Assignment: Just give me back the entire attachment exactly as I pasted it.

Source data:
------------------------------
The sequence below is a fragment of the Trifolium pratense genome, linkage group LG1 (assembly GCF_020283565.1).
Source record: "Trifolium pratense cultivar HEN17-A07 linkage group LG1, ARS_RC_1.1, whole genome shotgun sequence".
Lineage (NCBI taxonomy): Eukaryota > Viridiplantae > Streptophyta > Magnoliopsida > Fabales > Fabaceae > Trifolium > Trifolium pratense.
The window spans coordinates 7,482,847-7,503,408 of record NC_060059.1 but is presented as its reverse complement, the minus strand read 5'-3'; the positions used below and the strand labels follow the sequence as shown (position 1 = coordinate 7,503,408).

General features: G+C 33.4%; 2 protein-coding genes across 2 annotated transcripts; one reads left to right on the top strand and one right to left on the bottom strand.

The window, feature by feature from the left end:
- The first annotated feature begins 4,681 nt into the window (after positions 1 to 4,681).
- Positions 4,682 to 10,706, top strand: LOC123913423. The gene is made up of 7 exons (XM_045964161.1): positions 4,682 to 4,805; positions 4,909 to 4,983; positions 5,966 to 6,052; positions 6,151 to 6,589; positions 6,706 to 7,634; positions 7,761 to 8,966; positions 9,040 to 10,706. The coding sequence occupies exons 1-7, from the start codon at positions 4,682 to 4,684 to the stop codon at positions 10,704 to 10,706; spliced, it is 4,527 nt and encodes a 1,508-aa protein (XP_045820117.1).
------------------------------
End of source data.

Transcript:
The sequence below is a fragment of the Trifolium pratense genome, linkage group LG1 (assembly GCF_020283565.1).
Source record: "Trifolium pratense cultivar HEN17-A07 linkage group LG1, ARS_RC_1.1, whole genome shotgun sequence".
Lineage (NCBI taxonomy): Eukaryota > Viridiplantae > Streptophyta > Magnoliopsida > Fabales > Fabaceae > Trifolium > Trifolium pratense.
The window spans coordinates 7,482,847-7,503,408 of record NC_060059.1 but is presented as its reverse complement, the minus strand read 5'-3'; the positions used below and the strand labels follow the sequence as shown (position 1 = coordinate 7,503,408).

General features: G+C 33.4%; 2 protein-coding genes across 2 annotated transcripts; one reads left to right on the top strand and one right to left on the bottom strand.

The window, feature by feature from the left end:
- The first annotated feature begins 4,681 nt into the window (after positions 1 to 4,681).
- Positions 4,682 to 10,706, top strand: LOC123913423. The gene is made up of 7 exons (XM_045964161.1): positions 4,682 to 4,805; positions 4,909 to 4,983; positions 5,966 to 6,052; positions 6,151 to 6,589; positions 6,706 to 7,634; positions 7,761 to 8,966; positions 9,040 to 10,706. The coding sequence occupies exons 1-7, from the start codon at positions 4,682 to 4,684 to the stop codon at positions 10,704 to 10,706; spliced, it is 4,527 nt and encodes a 1,508-aa protein (XP_045820117.1).